This sum, $374,241.98, fed the destitute in this city alone, and has been reimbursed to the commissary department by your order from the proceeds of property sequestrated and sold by the commission of sequestration instituted prior to your arrival and command of the Department of the Gulf.
The cost of subsisting the colored population and destitute beyond the limits of the city has been borne by the Subsistence Department of the Army, without compensation, at an expense nearly if not equal to that of the subsistence of our entire army for an equal period prior to this rebellion.
These are unequaled and unheard-of charities in any age or country, by any army, and completely reverse the very general rule of subsisting armies upon the countries in which they operate-for here we actually support the poor of the country we occupy.
Under the system inaugurated by you in the early spring of employing the vagrant and freed colored population by the cultivation of the abandoned plantations of those in arms against us, they were not only in a fair way of providing for themselves, but for their children and own infirm people. The transfer, however, of all these plantations to another department of the Government of old and young negroes whose labor is not available in making plantation crops, and who are not provided for by that department of the Government now cultivating these lands.
The fund arising from the sale of sequestrated property, referred to above, is exhausted. The inclement winter months now at hand will again enormously increase the number of destitute families. In ten days other means must be found to provide for these wants. Without further orders the commissaries of subsistence must discontinue the issue of supplies to the destitute in this city.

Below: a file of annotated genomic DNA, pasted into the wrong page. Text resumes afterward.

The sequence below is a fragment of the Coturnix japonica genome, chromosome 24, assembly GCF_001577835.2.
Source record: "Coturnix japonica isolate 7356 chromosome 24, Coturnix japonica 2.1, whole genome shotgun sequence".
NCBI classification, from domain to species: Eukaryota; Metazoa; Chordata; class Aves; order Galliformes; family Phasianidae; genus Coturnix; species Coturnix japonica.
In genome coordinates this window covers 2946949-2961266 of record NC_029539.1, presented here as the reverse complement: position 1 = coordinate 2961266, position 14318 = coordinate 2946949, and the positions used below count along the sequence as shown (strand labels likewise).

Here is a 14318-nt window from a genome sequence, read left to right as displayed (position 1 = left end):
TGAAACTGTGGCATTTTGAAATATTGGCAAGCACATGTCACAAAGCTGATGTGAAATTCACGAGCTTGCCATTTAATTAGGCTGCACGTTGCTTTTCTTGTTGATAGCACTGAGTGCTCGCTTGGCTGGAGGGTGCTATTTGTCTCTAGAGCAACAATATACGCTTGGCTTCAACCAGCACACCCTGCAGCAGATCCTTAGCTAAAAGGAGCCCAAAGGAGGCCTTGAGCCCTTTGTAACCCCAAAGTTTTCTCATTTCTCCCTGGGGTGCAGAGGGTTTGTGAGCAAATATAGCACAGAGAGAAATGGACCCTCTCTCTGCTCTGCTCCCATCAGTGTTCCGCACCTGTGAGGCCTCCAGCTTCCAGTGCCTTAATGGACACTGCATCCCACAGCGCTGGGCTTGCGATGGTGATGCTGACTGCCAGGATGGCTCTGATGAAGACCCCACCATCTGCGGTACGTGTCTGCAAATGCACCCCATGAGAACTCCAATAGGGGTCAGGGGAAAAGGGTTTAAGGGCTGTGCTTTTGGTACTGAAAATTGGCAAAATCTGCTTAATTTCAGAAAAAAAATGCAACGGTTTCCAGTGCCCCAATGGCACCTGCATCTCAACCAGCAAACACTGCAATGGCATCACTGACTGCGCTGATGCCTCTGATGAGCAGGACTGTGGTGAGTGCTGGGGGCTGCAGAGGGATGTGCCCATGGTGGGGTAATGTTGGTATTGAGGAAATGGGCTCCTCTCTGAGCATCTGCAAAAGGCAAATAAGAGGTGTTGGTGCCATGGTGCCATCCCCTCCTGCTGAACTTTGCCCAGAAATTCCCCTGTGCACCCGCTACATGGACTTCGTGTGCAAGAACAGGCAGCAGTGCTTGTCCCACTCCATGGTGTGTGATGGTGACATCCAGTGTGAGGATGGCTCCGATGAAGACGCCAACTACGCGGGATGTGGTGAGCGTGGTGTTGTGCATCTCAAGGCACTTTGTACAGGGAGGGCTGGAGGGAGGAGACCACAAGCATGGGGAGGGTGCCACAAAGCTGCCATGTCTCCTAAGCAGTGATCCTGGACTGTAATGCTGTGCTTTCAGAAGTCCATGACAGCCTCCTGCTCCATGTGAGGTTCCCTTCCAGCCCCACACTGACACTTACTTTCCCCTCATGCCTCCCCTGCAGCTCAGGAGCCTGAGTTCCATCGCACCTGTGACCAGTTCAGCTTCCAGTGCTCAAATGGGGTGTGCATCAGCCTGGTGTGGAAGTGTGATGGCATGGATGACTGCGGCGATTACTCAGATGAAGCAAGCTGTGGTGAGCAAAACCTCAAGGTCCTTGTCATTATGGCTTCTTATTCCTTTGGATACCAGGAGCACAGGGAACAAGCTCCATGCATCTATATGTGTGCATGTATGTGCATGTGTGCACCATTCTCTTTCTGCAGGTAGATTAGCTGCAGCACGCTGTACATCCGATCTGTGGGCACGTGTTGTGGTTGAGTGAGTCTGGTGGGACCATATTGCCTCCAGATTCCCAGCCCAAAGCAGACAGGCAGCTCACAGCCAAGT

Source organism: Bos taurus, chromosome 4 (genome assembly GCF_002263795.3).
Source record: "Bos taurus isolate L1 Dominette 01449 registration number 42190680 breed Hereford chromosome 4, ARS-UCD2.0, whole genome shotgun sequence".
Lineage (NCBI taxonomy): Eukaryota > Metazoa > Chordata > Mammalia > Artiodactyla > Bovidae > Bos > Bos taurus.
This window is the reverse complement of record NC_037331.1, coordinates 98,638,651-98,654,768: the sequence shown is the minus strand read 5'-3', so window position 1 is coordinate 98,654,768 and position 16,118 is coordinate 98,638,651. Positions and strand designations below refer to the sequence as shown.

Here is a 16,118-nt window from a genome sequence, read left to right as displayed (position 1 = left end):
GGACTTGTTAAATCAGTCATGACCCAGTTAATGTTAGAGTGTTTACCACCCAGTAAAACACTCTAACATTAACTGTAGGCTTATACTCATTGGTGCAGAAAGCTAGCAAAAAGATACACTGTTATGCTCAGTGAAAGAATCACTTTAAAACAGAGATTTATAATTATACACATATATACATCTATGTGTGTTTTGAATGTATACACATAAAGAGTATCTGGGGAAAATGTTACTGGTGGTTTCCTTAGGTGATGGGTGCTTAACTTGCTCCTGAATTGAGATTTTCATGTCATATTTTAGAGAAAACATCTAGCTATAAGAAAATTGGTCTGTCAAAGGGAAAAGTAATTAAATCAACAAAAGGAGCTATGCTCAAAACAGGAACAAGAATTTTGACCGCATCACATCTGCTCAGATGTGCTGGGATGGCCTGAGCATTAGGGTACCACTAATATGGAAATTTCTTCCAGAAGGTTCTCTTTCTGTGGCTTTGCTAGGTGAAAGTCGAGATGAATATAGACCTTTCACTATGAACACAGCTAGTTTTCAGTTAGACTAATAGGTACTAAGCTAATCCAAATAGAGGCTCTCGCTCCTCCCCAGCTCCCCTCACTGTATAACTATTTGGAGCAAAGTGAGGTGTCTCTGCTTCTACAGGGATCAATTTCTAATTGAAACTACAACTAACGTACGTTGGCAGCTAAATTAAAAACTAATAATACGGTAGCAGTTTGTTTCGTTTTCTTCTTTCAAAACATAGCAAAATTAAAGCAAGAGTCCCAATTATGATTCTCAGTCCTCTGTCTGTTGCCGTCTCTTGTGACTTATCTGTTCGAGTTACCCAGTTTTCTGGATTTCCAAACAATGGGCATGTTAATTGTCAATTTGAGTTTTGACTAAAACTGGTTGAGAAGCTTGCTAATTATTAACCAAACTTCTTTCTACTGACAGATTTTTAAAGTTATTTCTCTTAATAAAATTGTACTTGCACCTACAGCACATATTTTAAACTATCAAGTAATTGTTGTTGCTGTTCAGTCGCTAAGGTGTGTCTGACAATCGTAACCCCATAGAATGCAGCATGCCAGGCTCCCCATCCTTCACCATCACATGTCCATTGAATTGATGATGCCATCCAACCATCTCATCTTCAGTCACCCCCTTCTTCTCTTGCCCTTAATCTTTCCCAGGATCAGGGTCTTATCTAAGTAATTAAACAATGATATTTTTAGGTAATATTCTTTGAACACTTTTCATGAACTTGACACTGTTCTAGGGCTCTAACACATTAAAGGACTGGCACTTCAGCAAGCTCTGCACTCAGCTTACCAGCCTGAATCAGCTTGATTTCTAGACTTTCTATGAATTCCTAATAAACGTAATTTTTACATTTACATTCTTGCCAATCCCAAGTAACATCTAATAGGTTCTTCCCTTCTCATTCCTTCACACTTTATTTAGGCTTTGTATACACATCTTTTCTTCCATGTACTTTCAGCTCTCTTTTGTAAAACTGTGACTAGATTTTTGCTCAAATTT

Humanity, common sense, and necessity all would seem to require that if the General Government is to continue to provide for these people it should be done from the proceeds of property coming into the hands of Treasury agents from seizures and plantation culture.
The burden of providing for the poor should go with the available means of those who have brought destitution upon them. If these are not sufficient, this city at least, by taxes or loans, should contribute the necessary balance. In the meantime, however, I have the honor to request your instructions and orders for my government and that of the department under my charge.
I am, general, most respectfully, your obedient servant,
E. G. BECKWITH,
Colonel A. D. G., and Chief Com. of Subsistence, Dept. of the Gulf.
WAR DEPT., PROVOST-MARSHAL-GENERAL'S OFFICE,
Washington, D. C., October 26, 1863.
Colonel CONRAD BAKER,
1st Ind. Cav., Actg. Asst. Prov. March General, Indianapolis, Ind.:
COLONEL: I inclose herewith letters of instructions to the provost-marshals of the First, Second, Third, Fourth, Fifth, Sixth, Seventh, Eighth, Ninth, Tenth, and Eleventh Districts of Indiana in relation to procuring recruits. You will please see that the scheme proposed is carried out in the most favorable manner practicable. The Governor is now, as you are aware, raising some new regiments. You will, therefore, before putting this scheme into effect confer with him, and if he